TAMPA — What if Tom Brady is an afterthought?
What if, after acquiring an ageless wonder with more records, Super Bowls and disciples than any quarterback mankind has ever known, the story of Tampa Bay’s season was a ferocious defense?
Silly, right? Brady’s aura is too large, and the defense is too unsure. Brady is Godzilla and everyone else is just hoping for a little screen time before the credits roll.
But … what if?
In the second half of last season, the Bucs defense gave up an average of 316 yards with 1.9 turnovers per game. Those are the numbers of a top-five defense. Those are the kind of numbers we’re used to seeing from the Patriots, Ravens or Steelers defenses.
Perhaps that was just a fluke against the softer side of the schedule, but it’s also possible that it was a sign of things to come. A glimpse into the future of a rebuilt defense with a proven coordinator, Todd Bowles, at the controls.
This defense doesn’t simply have two month’s worth of statistics on its side, it also has stories to go along with it. The story of how a group of defensive backs survived doubts and jibes and came away stronger than anyone expected. The story of Lavonte David finally getting his due. The story of first-round draft pick Devin White talking and play at 100 mph.
“There’s a lot of trash talking going on during practice,” coach Bruce Arians said of the young guys on defense. “They’re very feisty. Devin is a guy who brings a ton of energy. The DBs are getting a lot of swagger. I love it, that’s what competition is all about. Nobody talks more crap than me.”
It’s been a long time since anyone wanted to claim a defense in Tampa Bay as their own, which is a shame because every glorious moment in this franchise’s history has revolved around defense. When the Bucs went to the playoffs for the first time in 1979, it was with the No. 1 defense in the NFL. When they won the Super Bowl in 2002, it was with the No. 1 defense in the NFL.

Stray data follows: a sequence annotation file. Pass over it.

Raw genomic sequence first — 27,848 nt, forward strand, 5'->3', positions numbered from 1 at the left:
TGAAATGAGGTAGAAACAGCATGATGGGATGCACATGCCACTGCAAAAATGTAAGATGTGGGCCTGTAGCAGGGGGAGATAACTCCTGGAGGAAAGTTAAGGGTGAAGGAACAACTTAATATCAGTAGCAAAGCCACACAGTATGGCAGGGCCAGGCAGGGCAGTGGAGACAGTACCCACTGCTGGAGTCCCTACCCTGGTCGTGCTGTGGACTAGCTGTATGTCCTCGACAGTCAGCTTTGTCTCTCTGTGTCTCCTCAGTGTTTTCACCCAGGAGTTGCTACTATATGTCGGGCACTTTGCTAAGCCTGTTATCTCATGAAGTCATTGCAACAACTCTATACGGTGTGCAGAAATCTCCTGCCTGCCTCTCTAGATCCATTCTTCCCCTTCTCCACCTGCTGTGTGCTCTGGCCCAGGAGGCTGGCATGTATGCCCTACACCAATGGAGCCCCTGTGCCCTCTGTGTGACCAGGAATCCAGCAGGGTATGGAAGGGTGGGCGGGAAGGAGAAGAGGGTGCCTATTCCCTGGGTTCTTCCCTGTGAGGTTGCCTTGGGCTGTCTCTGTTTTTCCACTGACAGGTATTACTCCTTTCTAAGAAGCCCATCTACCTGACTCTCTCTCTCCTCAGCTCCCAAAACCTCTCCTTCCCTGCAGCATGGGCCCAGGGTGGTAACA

They’re not ready to cross that bridge in 2020, but they’re a lot closer to the other side than they have been in a decade or more.
“What you put in is what you get out,” linebacker Jason Pierre-Paul said. “Hot days in Florida … sweat and blood, getting ripped up and scraped up, that’s what’s going to count.
“We can be one of the best defenses in the NFL, but we’ve got to put in the work.”
You might have noticed, the offense got all of the glamour shots in the offseason. First, Brady was brought in. Then rookie tackle Tristan Wirfs. Then tight end Rob Gronkowski and running back LeSean McCoy.
Yet, in the end, the Bucs invested almost as much money in the defense. By re-signing Pierre-Paul, Ndamukong Suh and Shaquil Barrett, the Bucs ensured stability on a still-young roster. And by taking Antoine Winfield Jr. in the second round in April, Tampa Bay now has four second-round picks and two third-round picks in the secondary from the past three drafts.
They lost some pass-rushing depth when Carl Nassib left via free agency, but White is expected to play a larger role in chasing the quarterback.
“Bowles will work his magic and put everybody in a position to make plays,” linebackers coach Larry Foote said, when asked about how Barrett might fare with more attention focused on him this season.
So how good can this defense be?
Will they have the No. 1 run-stopping unit again? Considering they’ve got Suh and Vita Vea in the middle, and Bowles makes run defense an emphasis, that’s not an outlandish proposition.
Can Barrett repeat his league-leading 19.5 sacks? That will be tougher, but another double-digit season would seem likely.
Will the secondary continue to grow? This could end up being the key to the entire season. If what we saw in November and December was not a mirage, the Bucs have a playoff-caliber defense.
Arians said he would like to see fewer explosive plays from opposing offenses, and believes the secondary can produce more interceptions, but he didn’t back away from the idea that the defense is ready to step into the limelight.
“I would anticipate no drop-off,” he said.
No, this defense isn’t good enough to eclipse Brady’s celebrity but they might not look out of place on the red carpet.
John Romano can be reached at firstname.lastname@example.org. Follow @romano_tbtimes.